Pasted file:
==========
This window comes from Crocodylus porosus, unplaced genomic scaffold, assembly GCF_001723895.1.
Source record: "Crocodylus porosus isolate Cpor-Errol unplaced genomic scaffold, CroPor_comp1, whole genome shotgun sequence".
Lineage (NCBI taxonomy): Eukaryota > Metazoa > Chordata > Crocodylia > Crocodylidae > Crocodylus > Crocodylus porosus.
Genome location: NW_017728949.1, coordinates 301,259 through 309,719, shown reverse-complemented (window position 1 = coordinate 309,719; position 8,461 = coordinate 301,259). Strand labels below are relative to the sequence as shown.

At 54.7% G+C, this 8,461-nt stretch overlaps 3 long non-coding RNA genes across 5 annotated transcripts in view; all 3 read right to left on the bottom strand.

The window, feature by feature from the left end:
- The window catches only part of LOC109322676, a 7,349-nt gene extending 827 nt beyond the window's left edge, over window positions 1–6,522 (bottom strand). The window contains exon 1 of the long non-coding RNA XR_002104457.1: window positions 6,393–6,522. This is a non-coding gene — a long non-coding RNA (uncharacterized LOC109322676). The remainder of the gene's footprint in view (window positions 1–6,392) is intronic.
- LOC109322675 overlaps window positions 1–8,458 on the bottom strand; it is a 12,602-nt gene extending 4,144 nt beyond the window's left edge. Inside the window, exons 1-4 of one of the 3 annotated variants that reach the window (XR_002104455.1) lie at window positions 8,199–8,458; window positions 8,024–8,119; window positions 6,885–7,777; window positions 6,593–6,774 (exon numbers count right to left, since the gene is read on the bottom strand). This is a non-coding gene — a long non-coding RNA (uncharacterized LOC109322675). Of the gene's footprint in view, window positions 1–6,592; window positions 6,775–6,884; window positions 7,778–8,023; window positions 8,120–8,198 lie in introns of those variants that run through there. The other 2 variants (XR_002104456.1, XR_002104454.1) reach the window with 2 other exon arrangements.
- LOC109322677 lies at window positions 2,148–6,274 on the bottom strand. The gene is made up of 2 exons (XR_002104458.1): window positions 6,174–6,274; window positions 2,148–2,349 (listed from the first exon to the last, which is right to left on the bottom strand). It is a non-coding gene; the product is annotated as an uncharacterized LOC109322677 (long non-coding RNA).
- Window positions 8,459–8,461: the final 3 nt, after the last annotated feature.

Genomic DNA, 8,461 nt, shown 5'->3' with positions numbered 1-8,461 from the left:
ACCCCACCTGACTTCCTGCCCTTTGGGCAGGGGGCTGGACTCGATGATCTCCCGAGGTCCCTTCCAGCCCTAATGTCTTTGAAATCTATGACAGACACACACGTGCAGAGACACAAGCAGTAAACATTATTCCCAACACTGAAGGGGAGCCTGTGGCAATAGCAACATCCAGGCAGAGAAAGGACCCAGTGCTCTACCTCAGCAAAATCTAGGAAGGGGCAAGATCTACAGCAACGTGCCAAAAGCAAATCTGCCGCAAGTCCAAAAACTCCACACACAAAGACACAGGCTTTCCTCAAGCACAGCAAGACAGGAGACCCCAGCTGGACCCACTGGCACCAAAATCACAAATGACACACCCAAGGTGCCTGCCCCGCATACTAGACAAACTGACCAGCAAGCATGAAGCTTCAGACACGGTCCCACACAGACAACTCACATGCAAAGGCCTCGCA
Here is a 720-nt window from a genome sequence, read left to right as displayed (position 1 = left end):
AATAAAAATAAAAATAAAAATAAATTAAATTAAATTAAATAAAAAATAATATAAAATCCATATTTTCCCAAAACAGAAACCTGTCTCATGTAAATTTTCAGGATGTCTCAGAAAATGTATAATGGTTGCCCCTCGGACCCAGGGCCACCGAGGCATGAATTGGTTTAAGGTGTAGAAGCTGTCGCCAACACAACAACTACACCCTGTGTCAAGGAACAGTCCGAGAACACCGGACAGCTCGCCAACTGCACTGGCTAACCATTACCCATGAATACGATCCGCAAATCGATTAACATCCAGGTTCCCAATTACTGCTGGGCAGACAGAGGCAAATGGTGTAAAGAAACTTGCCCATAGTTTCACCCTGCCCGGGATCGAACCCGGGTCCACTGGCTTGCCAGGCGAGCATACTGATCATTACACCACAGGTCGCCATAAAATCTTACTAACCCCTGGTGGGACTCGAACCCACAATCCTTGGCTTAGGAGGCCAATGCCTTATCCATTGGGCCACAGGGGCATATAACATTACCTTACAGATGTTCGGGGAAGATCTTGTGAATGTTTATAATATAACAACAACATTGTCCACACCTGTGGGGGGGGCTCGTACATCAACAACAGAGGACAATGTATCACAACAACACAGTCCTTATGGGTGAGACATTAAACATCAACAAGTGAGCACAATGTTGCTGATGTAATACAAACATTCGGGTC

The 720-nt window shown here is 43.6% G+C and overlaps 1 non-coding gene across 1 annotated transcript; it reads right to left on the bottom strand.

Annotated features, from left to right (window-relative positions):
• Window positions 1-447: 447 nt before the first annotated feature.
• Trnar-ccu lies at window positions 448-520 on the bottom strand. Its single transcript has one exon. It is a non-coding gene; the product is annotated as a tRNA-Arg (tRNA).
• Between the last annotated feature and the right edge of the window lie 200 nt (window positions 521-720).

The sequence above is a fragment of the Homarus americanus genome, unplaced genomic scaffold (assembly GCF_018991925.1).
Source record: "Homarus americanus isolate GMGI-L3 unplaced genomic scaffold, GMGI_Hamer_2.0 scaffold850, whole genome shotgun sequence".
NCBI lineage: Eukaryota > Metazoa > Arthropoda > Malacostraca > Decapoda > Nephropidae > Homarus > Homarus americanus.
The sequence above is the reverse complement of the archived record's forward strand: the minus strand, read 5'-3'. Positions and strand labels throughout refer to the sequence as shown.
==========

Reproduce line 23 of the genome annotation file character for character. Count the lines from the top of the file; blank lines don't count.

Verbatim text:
The sequence above is the reverse complement of the archived record's forward strand: the minus strand, read 5'-3'. Positions and strand labels throughout refer to the sequence as shown.